Calvert explained to the board and citizens in attendance that the American Postal Workers Union had placed a hold on any new contracts, and since Laurie had had a contracted office for 61 years, it was quite likely that the new post office would be a contracted unit as well. The moratorium will be in place until July of this year.

The City of Laurie held their monthly Board of Aldermen meeting on Tuesday, March 14. The topic on everyone’s mind was the post office, which has been closed since January.
Laurie citizen Cecilia Bish took advantage of the time set aside for citizens to address the board to present a petition from Laurie residents. She told the board that a post office was badly needed, and many people had been severely inconvenienced by its loss. The petition was given to local Postmaster Pam Payne, who was in attendance.
The meeting began in earnest when Elisa Calvert, Postmaster of Moberly, addressed the board. She began by telling the board she was filling in for Cindy Bolles, Manager of Post Office Operations for the Gateway District.
“I am here to take any complaints, ideas and suggestions back to Cindy,” she said. “I would like you all to know that there is a moratorium on any new contracts, and no decision will be made here tonight.”
Calvert explained to the board and citizens in attendance that the American Postal Workers Union had placed a hold on any new contracts, and since Laurie had had a contracted office for 61 years, it was quite likely that the new post office would be a contracted unit as well. The moratorium will be in place until July of this year.
“We’re at an impasse at this point,” she said. “But your post office is at the forefront of everyone’s minds.”
Alderman Jeff Chorpening asked her if all options had been exhausted.
“We don’t have to have a 24/7 post office,” he said. “We were fine with the hours we had. We just need one that’s open on weekdays and part of Saturday.”
Some citizens in the room joined in, asking why they couldn’t have a real, permanent post office. It was pointed out that the population exceeded the number in some surrounding towns, and those towns had permanent post offices. Bish chimed in once more, telling the postmasters that the citizens of Laurie would be willing to meet whatever requirements were needed to establish a permanent post office.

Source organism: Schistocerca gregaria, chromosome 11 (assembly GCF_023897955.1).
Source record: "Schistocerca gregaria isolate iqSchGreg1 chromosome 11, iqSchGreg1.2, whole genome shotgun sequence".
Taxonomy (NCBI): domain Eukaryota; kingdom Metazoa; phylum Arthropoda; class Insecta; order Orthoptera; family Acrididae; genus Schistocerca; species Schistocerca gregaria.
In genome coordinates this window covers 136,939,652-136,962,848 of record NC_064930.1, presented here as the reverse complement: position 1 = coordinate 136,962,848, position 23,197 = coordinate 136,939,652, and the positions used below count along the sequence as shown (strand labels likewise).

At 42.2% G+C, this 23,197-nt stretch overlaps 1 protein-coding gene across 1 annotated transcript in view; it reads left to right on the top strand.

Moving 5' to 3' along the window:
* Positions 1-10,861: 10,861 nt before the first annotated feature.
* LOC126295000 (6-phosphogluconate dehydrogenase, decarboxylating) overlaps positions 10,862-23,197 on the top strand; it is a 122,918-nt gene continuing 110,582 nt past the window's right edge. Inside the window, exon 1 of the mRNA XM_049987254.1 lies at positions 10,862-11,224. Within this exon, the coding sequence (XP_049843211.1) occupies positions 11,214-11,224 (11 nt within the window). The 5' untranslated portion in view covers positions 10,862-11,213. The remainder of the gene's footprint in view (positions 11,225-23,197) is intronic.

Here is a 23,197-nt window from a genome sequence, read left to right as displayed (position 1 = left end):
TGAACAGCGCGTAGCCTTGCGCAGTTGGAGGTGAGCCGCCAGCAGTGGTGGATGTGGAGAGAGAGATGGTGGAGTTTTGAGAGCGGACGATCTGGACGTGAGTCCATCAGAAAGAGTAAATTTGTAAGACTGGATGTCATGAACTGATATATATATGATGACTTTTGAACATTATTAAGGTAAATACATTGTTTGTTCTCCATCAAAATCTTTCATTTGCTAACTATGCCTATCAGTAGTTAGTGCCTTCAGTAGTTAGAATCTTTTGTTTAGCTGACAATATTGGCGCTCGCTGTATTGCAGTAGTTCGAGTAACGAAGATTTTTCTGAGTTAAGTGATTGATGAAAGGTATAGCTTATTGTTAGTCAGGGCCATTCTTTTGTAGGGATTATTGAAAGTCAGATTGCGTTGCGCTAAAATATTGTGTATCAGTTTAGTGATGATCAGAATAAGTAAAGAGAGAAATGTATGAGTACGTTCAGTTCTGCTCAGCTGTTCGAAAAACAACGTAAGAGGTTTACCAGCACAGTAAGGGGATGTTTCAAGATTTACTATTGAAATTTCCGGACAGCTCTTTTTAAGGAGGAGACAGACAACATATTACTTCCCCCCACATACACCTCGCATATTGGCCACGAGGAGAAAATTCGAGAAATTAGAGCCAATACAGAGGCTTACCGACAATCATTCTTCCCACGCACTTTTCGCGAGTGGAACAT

At this point, Pam Payne stood to address the crowd.
“You can’t imagine how sorry I am that this happened,” she said. “Maybe because of the moratorium we can get a real post office. But there’s never been a post office with Laurie’s ZIP code.”
Mayor Allen Kimberling said that the board had sent letters out to every elected official, but had gotten only two responses, one of which was “If we see someone, we’ll talk to them.”
Chorpening once more spoke up, asking if the post office could be placed in city hall. Payne told him that might work, but a retail counter wasn’t guaranteed due to the moratorium. At the end of the discussion, all that could be done was taking complaints and suggestions up the ladder to the Gateway District Office.
“In my mind, the post office will come back,” said Payne.

Other Business
City Clerk Ron Clarke told the board that he had reviewed to Westlake Aquatic Center’s water usage accounts, and had found no discrepancies. He had also found that Article VI, Section 25 of the Missouri Constitution prohibited the city from donating taxpayer money to any private institution, non-profit or otherwise.
The public works department had also looked at the WAC, finding that the main culprit of their water woes consisted of older facilities, such has large-tank toilets that use lots of water when flushed and manual faucets that were occasionally left on. The official recommendation was for the WAC to update their facilities.
The sidewalk project is very nearly complete, with everything complete but a bit of gravel fill, dirt and grass seeding.
The board approved a fund transfer of $5,000 to supplement $45,000 they had set aside to purchase a new maintenance truck for the city. The city will purchase a new Ford F-350 and supplement it with a loading bed and hydraulics according to state-approved bids. The old truck will be traded in for approximately $8-9,000.
The sewer was fouled up by an unknown individual dumping nearly 100 gallons of diesel fuel along with antifreeze and used motor oil at the Laurie car wash. The chemicals forced a partial shutdown of the treatment plant and cost $1,000 to repair, along with a great many man-hours.
Sewer Department Head Steve Holloway told the board he would like to see them implement a punitive ordinance that would fine individuals who performed such acts that would fine them the cost of repairs.
In better news, Holloway told the board a new company was found that will significantly lower costs of pump maintenance for the sewer department. KCI, based out of Jefferson City, will perform the work that is being done now for less cost and a long warranty.
Laurie Police Chief Mark Black requested the board approve funding for new security cameras that would be located at the front of City Hall and at the city maintenance yard in the Laurie Fairgrounds. Black said after their success in locating the suspect who had burned the flags utilizing security footage, cameras in those areas would be a good idea. The board granted him $2,600 to install the cameras.
The board retired to a closed session, where the voted to hire reserve officer Larry Deves on as a full-time police officer.